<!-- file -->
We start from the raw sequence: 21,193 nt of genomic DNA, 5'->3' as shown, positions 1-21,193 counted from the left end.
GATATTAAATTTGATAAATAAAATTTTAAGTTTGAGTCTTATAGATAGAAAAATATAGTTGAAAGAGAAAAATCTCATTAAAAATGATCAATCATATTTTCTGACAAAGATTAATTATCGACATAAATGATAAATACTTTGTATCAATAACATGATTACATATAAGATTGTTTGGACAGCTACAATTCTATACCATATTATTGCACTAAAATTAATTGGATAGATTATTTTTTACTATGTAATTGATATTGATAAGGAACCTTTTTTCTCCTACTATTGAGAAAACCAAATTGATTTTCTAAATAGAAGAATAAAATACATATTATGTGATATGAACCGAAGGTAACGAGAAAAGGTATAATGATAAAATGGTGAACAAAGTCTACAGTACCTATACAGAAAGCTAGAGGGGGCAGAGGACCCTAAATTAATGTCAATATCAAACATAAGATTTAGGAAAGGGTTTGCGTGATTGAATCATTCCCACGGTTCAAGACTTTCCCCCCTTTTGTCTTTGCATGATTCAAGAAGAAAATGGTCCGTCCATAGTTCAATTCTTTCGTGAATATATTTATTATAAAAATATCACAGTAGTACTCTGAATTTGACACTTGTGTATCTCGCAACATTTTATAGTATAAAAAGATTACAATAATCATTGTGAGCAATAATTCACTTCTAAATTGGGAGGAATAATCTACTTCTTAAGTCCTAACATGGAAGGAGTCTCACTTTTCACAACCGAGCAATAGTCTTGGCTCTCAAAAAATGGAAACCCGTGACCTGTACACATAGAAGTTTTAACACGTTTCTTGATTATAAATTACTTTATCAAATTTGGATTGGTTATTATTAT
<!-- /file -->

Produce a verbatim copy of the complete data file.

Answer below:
We start from the raw sequence: 21,193 nt of genomic DNA, 5'->3' as shown, positions 1-21,193 counted from the left end.
GATATTAAATTTGATAAATAAAATTTTAAGTTTGAGTCTTATAGATAGAAAAATATAGTTGAAAGAGAAAAATCTCATTAAAAATGATCAATCATATTTTCTGACAAAGATTAATTATCGACATAAATGATAAATACTTTGTATCAATAACATGATTACATATAAGATTGTTTGGACAGCTACAATTCTATACCATATTATTGCACTAAAATTAATTGGATAGATTATTTTTTACTATGTAATTGATATTGATAAGGAACCTTTTTTCTCCTACTATTGAGAAAACCAAATTGATTTTCTAAATAGAAGAATAAAATACATATTATGTGATATGAACCGAAGGTAACGAGAAAAGGTATAATGATAAAATGGTGAACAAAGTCTACAGTACCTATACAGAAAGCTAGAGGGGGCAGAGGACCCTAAATTAATGTCAATATCAAACATAAGATTTAGGAAAGGGTTTGCGTGATTGAATCATTCCCACGGTTCAAGACTTTCCCCCCTTTTGTCTTTGCATGATTCAAGAAGAAAATGGTCCGTCCATAGTTCAATTCTTTCGTGAATATATTTATTATAAAAATATCACAGTAGTACTCTGAATTTGACACTTGTGTATCTCGCAACATTTTATAGTATAAAAAGATTACAATAATCATTGTGAGCAATAATTCACTTCTAAATTGGGAGGAATAATCTACTTCTTAAGTCCTAACATGGAAGGAGTCTCACTTTTCACAACCGAGCAATAGTCTTGGCTCTCAAAAAATGGAAACCCGTGACCTGTACACATAGAAGTTTTAACACGTTTCTTGATTATAAATTACTTTATCAAATTTGGATTGGTTATTATTAT